> > KDE app
> I strongly disagree.
> One of the main goals of KF5 is to kill the distinction between a KDE app
> and
> a Qt app, especially from a technical point of view.
> It's all Qt apps now.
> It's just that some apps use additional libraries.
> If you take a Qt-only app and make it use one framework, does that make it a
> KDE app in your view? My answer: the question makes no sense, there is no
> such thing as a "KDE app" from a technical point of view.

And I beg to differ. A KDE app is an application that makes use of features provided by the K Desktop Environment by using KDE libraries, making it part of that DE. It has been explained to me that KDE was built atop of Qt just because it was convenient and most in line with the features sought, not in order to extend Qt (nor because of Qt's cross-platform nature).

The real question is more: what does it mean "to get a KDE app to recognise itself as a KDE app". The majority of those already know that, because they were conceived that way. THose (like KDiff3) that can be built as pure Qt apps too probably have their own token that signals they're being built with or without KDE.
However, Ian might mean that it should be possible for Qt to know that an application is going to use KDE features, presumably so that KDE4 functionality that wasn't kept in KF5 could be introduced in the Qt equivalents. That's like patching a KF5-specific Qt5 build, but with runtime activation of those KF5 bits.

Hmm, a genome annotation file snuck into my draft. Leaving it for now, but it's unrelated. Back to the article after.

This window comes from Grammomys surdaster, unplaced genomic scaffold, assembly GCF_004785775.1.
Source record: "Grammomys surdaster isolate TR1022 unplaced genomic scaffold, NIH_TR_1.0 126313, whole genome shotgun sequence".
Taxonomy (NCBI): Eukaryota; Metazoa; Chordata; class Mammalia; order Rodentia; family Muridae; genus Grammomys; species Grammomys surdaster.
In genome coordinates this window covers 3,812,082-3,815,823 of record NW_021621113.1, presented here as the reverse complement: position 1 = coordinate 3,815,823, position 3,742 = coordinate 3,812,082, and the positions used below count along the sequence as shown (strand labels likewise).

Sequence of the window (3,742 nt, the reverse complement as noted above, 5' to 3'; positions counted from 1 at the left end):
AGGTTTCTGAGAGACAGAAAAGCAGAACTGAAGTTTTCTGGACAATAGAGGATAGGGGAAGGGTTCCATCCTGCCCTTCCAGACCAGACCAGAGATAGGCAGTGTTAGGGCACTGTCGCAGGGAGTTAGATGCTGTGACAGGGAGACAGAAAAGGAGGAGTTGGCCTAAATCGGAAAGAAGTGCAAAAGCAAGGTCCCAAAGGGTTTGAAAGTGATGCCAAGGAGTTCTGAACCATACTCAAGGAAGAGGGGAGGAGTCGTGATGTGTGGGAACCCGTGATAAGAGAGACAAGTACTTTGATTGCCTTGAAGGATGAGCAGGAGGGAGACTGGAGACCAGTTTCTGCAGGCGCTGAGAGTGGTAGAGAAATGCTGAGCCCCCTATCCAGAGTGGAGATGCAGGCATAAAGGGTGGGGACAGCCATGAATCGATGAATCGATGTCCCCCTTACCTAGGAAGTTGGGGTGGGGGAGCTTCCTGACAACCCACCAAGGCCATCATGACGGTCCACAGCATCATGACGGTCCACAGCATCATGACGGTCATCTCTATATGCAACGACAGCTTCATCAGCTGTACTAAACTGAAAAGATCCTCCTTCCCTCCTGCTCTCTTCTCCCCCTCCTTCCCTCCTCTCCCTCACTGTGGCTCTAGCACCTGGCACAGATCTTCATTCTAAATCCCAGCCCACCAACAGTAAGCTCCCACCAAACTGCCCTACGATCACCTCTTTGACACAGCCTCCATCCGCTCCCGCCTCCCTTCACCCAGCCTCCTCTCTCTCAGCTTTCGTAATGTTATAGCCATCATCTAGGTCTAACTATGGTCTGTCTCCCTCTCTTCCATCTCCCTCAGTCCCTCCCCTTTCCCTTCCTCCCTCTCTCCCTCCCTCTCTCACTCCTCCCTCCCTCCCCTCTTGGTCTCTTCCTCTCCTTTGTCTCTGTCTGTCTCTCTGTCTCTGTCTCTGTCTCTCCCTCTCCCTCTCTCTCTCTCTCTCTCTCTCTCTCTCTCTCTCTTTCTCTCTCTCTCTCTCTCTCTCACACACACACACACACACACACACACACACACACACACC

> So let's forget about "KDE apps", please. This is about making QSP work with
> the MacPorts directory layout. It will benefit "apps produced by the KDE
> community", but not only these, from what I understand of the way MacPorts
> works.

That's probably true, if not only because the patches made to port:qt4-mac are used by KDE4 and pure Qt apps alike.

> If there's some sort of "registry" (.plist files or whatever the format may
> be) where MacPorts could write out the prefix(es) it's using to install
> apps,
> then QSP could read that and add theses prefixes to its search paths.

If somehow using such a registry is easier or more flexible that the alternative below, we can always agree on a location where this settings file might be kept. A bit like how qtchooser works, but doesn't XDG already have something like that in /etc/xdg?

> The alternative: Qt is documented to find stuff in the default MacPorts
> prefix (/opt/local) automatically, advanced users who want to use another
> path have to set XDG_* env vars.